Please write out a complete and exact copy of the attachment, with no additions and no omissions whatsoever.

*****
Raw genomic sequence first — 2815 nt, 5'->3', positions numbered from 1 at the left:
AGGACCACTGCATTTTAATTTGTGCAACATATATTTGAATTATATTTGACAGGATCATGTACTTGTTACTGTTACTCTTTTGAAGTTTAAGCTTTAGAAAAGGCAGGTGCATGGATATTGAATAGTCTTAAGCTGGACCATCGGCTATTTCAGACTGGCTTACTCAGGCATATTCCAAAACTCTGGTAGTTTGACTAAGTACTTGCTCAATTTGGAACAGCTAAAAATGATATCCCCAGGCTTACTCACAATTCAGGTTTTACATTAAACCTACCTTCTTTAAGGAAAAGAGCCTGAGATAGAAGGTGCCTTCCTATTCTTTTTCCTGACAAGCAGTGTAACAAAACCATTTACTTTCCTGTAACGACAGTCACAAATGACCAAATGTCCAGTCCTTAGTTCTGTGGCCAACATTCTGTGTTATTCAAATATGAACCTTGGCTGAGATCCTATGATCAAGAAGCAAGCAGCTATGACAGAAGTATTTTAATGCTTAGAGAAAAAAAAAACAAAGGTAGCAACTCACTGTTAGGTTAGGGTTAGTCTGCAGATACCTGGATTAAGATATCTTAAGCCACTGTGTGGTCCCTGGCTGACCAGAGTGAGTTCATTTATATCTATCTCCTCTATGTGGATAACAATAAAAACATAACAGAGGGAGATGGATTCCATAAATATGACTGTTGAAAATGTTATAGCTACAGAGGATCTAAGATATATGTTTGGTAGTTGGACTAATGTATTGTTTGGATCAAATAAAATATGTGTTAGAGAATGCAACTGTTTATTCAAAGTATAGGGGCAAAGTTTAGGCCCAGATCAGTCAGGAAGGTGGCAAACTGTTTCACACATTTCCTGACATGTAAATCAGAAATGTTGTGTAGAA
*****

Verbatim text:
Raw genomic sequence first — 2815 nt, 5'->3', positions numbered from 1 at the left:
AGGACCACTGCATTTTAATTTGTGCAACATATATTTGAATTATATTTGACAGGATCATGTACTTGTTACTGTTACTCTTTTGAAGTTTAAGCTTTAGAAAAGGCAGGTGCATGGATATTGAATAGTCTTAAGCTGGACCATCGGCTATTTCAGACTGGCTTACTCAGGCATATTCCAAAACTCTGGTAGTTTGACTAAGTACTTGCTCAATTTGGAACAGCTAAAAATGATATCCCCAGGCTTACTCACAATTCAGGTTTTACATTAAACCTACCTTCTTTAAGGAAAAGAGCCTGAGATAGAAGGTGCCTTCCTATTCTTTTTCCTGACAAGCAGTGTAACAAAACCATTTACTTTCCTGTAACGACAGTCACAAATGACCAAATGTCCAGTCCTTAGTTCTGTGGCCAACATTCTGTGTTATTCAAATATGAACCTTGGCTGAGATCCTATGATCAAGAAGCAAGCAGCTATGACAGAAGTATTTTAATGCTTAGAGAAAAAAAAAACAAAGGTAGCAACTCACTGTTAGGTTAGGGTTAGTCTGCAGATACCTGGATTAAGATATCTTAAGCCACTGTGTGGTCCCTGGCTGACCAGAGTGAGTTCATTTATATCTATCTCCTCTATGTGGATAACAATAAAAACATAACAGAGGGAGATGGATTCCATAAATATGACTGTTGAAAATGTTATAGCTACAGAGGATCTAAGATATATGTTTGGTAGTTGGACTAATGTATTGTTTGGATCAAATAAAATATGTGTTAGAGAATGCAACTGTTTATTCAAAGTATAGGGGCAAAGTTTAGGCCCAGATCAGTCAGGAAGGTGGCAAACTGTTTCACACATTTCCTGACATGTAAATCAGAAATGTTGTGTAGAA